So oftentimes what you'll see is a box that says, hover here, and then when you hover, tooltip will come out, right? And often we see on the box, they've got this caret symbol that connects, so it's clearly, this is a flyout that's attached. You might use a pseudo-element there to give it a before and after, give it some dimension.

It's a little bit more advanced, so we're not gonna cover that. But here's an example of a pseudo-element here. So if we've got a paragraph and we want to select the first line of it and make it red, we can use that first line pseudo-element like that. We could wrap the first line in a div and give it a selector that makes it red, but what happens when we change the width?

Then you don't know where the text on the first line stops and wraps through line. So using the pseudo-element is gonna be the easiest way. Okay, but real, quick circling back to specificity, we had those three classes ID class type, right? Pseudo-classes and pseudo-elements, they hold weight when we're calculating and they fit into these columns.

So if you've got a pseudo-class or an attribute selector, remember we saw type = checkbox in a previous example, that's called an attribute selector. They hold weight, so they will give you points in the class column here. Pseudo-elements like placeholder, for example, when you're styling an input placeholder, those fit in with the type column.

This is the last one before we actually put the stuff into use, and it'll become a lot easier as we're doing it in real time. But transitions are gonna make transitioning from one state to another much more beautiful and less jarring, right? So for example, when you have a nav that slides in on mobile, It would be kind of jarring if it just appeared.

So being able to transition some of these properties is really important. So there are three properties that we will work with as they relate to transition, so property, duration, and timing function. Property is the name or names of the properties that we want to apply it to, whether that's background color or position x, for example.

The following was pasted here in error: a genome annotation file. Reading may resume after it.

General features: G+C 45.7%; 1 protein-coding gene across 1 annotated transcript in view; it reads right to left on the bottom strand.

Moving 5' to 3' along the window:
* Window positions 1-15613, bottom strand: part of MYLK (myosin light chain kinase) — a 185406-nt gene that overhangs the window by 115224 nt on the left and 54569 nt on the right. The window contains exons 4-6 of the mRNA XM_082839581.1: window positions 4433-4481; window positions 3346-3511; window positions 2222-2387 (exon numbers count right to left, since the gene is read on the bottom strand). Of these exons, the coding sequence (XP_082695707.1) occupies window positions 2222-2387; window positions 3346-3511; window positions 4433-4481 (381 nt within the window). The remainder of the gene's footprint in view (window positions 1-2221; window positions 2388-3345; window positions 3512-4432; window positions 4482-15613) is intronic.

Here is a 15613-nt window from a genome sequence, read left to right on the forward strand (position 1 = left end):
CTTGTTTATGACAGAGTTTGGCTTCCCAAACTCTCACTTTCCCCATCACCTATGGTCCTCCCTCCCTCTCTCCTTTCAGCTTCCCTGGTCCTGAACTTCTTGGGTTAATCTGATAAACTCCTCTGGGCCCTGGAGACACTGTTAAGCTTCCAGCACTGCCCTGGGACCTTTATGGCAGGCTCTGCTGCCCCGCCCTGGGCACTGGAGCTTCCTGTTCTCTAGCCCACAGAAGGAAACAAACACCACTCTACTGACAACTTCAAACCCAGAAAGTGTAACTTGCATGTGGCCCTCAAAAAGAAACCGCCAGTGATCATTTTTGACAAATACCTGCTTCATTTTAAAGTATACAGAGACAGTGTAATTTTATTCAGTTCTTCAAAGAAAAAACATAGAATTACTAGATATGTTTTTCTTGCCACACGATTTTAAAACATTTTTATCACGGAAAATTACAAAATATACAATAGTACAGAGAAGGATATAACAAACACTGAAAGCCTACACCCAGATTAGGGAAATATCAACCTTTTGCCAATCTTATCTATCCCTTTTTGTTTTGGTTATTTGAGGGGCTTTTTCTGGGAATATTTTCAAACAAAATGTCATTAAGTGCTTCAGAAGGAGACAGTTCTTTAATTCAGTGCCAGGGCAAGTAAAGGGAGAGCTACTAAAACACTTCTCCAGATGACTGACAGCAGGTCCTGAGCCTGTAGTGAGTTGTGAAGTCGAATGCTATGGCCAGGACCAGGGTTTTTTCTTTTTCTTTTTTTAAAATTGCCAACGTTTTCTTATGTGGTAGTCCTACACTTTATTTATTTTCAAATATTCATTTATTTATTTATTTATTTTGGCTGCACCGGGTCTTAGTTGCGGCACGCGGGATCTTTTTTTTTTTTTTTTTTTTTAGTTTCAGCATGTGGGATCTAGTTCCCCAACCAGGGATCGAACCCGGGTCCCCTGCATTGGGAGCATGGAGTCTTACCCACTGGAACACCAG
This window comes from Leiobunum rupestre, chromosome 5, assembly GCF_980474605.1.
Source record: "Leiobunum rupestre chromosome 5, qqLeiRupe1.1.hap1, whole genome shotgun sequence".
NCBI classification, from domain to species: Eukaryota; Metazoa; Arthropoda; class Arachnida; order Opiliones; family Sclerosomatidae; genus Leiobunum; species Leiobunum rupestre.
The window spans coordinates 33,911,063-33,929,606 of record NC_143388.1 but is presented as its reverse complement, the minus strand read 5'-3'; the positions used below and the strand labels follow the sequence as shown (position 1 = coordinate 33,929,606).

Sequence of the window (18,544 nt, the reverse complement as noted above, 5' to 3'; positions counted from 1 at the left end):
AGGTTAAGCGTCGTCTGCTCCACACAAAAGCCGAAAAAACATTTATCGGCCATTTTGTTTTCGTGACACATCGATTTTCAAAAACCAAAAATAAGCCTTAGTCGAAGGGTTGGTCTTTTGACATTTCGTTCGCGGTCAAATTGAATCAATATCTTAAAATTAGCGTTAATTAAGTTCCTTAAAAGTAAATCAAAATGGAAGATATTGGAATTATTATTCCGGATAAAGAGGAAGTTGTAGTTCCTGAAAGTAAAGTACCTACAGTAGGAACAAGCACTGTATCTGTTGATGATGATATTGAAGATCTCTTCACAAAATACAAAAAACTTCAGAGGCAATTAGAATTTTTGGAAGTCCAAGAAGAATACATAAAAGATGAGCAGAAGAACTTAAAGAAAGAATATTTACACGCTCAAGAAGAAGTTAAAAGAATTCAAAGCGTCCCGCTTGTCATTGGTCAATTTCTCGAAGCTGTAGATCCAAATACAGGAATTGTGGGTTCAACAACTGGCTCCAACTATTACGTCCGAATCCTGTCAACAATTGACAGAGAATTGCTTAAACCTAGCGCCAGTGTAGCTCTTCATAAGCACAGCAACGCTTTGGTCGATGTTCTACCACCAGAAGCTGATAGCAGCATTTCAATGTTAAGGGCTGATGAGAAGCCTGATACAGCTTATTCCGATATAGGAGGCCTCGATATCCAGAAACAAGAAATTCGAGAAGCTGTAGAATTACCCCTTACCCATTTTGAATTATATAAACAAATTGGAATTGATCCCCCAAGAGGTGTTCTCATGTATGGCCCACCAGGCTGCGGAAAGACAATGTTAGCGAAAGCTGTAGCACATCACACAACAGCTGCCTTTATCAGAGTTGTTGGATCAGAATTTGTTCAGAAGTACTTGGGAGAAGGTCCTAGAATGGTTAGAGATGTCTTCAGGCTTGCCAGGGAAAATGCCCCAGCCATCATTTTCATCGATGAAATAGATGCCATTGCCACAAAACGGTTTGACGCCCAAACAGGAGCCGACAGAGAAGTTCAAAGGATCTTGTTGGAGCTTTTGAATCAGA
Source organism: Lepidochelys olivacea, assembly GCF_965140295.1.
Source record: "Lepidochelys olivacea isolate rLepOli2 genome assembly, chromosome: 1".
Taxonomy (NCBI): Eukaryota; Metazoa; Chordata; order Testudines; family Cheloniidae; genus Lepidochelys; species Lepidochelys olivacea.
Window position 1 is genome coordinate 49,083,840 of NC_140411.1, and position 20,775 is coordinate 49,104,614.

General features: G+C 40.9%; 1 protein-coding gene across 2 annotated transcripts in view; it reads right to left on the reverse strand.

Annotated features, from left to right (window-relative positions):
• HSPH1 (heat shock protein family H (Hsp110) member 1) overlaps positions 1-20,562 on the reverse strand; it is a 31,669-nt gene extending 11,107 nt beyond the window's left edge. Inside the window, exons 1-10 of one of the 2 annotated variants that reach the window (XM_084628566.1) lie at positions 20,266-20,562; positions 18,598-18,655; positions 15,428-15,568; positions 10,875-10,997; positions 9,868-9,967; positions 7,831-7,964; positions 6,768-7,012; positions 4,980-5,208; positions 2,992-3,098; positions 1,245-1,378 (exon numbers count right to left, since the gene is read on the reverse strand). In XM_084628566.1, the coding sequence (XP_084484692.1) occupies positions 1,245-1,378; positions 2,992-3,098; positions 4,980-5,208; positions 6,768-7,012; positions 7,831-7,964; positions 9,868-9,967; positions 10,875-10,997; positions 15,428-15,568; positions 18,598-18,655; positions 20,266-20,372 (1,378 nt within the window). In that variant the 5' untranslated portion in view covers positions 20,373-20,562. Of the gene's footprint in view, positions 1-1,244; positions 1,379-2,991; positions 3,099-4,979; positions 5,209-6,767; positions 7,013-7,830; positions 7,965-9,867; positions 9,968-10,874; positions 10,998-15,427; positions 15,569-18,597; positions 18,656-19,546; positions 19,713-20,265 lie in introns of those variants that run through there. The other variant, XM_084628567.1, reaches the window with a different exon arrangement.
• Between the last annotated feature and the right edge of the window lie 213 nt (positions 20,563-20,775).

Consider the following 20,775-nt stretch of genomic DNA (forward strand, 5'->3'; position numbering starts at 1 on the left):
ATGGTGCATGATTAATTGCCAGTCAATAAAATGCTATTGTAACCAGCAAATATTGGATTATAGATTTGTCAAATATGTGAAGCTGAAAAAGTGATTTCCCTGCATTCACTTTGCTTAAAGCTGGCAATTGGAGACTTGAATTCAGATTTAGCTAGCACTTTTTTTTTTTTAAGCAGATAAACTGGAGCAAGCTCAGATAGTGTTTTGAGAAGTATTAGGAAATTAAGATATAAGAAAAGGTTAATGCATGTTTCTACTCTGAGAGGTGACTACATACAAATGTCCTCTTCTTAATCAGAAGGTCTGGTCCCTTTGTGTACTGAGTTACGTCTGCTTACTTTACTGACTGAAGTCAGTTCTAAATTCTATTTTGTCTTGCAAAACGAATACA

These are the things that we wanna transition. The duration is how long the transition should be applied over, the time frame it should be applied over. And the timing function, these are a little bit tricky, but it's essentially a curve that defines how over time these properties should be applied.

There is a website I've linked here that physically will draw out all of these different timing functions for you. So as the time goes on, how is the transition applied? That's a visual depiction of it. EaseIn, easeOut, these are pretty common ones, linear is also pretty common. A curve is literally, over time, apply it evenly, across time.

And you can, again, define these in three separate properties, but we can use the shorthand as well. So really quick example here before we, Jump into our code. We've got a box here. On hover, we want the background to be blue, right? Look at this, with hover, it changes immediately.

It's fine, but to users, this can be a little bit jarring if we're animating an entire navigation in, for example. So here, I set transition. I wanna transition our background over 0.2 second or was it 2000 milliseconds? And I wanted to ease-in, that's the timing function we're using here.

It could be linear, it could be ease-in, out, I just chose ease-in, right? So now if I hover over, you can see it's transitioning. So it's a pretty straightforward way to add small animations or transitions between states without getting too hefty into animation timelines. So we'll use this with our navigation.